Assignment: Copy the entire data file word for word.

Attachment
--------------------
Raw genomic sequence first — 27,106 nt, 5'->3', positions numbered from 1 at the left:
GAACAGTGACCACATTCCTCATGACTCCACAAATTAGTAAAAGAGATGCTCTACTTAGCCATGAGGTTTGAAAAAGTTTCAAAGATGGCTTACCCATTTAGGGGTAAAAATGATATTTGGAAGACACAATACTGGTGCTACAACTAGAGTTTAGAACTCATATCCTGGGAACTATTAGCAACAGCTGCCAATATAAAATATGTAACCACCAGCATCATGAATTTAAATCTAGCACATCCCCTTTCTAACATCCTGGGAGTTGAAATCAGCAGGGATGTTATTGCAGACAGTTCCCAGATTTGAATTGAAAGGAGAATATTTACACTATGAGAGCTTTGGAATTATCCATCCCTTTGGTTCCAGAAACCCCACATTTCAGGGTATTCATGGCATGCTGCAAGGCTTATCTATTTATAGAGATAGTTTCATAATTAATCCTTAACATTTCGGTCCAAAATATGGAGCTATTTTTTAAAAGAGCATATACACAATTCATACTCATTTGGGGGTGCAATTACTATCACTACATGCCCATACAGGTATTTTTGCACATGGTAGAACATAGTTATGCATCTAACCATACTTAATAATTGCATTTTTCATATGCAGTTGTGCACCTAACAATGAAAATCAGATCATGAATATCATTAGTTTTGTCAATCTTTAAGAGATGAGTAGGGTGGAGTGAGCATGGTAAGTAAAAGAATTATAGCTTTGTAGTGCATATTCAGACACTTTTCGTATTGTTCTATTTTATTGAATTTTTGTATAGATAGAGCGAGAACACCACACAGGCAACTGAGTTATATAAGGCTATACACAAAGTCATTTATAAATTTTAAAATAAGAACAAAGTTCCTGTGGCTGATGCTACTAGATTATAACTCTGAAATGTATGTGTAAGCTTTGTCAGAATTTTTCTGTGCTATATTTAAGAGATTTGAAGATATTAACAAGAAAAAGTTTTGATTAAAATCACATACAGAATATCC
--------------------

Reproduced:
Raw genomic sequence first — 27,106 nt, 5'->3', positions numbered from 1 at the left:
GAACAGTGACCACATTCCTCATGACTCCACAAATTAGTAAAAGAGATGCTCTACTTAGCCATGAGGTTTGAAAAAGTTTCAAAGATGGCTTACCCATTTAGGGGTAAAAATGATATTTGGAAGACACAATACTGGTGCTACAACTAGAGTTTAGAACTCATATCCTGGGAACTATTAGCAACAGCTGCCAATATAAAATATGTAACCACCAGCATCATGAATTTAAATCTAGCACATCCCCTTTCTAACATCCTGGGAGTTGAAATCAGCAGGGATGTTATTGCAGACAGTTCCCAGATTTGAATTGAAAGGAGAATATTTACACTATGAGAGCTTTGGAATTATCCATCCCTTTGGTTCCAGAAACCCCACATTTCAGGGTATTCATGGCATGCTGCAAGGCTTATCTATTTATAGAGATAGTTTCATAATTAATCCTTAACATTTCGGTCCAAAATATGGAGCTATTTTTTAAAAGAGCATATACACAATTCATACTCATTTGGGGGTGCAATTACTATCACTACATGCCCATACAGGTATTTTTGCACATGGTAGAACATAGTTATGCATCTAACCATACTTAATAATTGCATTTTTCATATGCAGTTGTGCACCTAACAATGAAAATCAGATCATGAATATCATTAGTTTTGTCAATCTTTAAGAGATGAGTAGGGTGGAGTGAGCATGGTAAGTAAAAGAATTATAGCTTTGTAGTGCATATTCAGACACTTTTCGTATTGTTCTATTTTATTGAATTTTTGTATAGATAGAGCGAGAACACCACACAGGCAACTGAGTTATATAAGGCTATACACAAAGTCATTTATAAATTTTAAAATAAGAACAAAGTTCCTGTGGCTGATGCTACTAGATTATAACTCTGAAATGTATGTGTAAGCTTTGTCAGAATTTTTCTGTGCTATATTTAAGAGATTTGAAGATATTAACAAGAAAAAGTTTTGATTAAAATCACATACAGAATATCC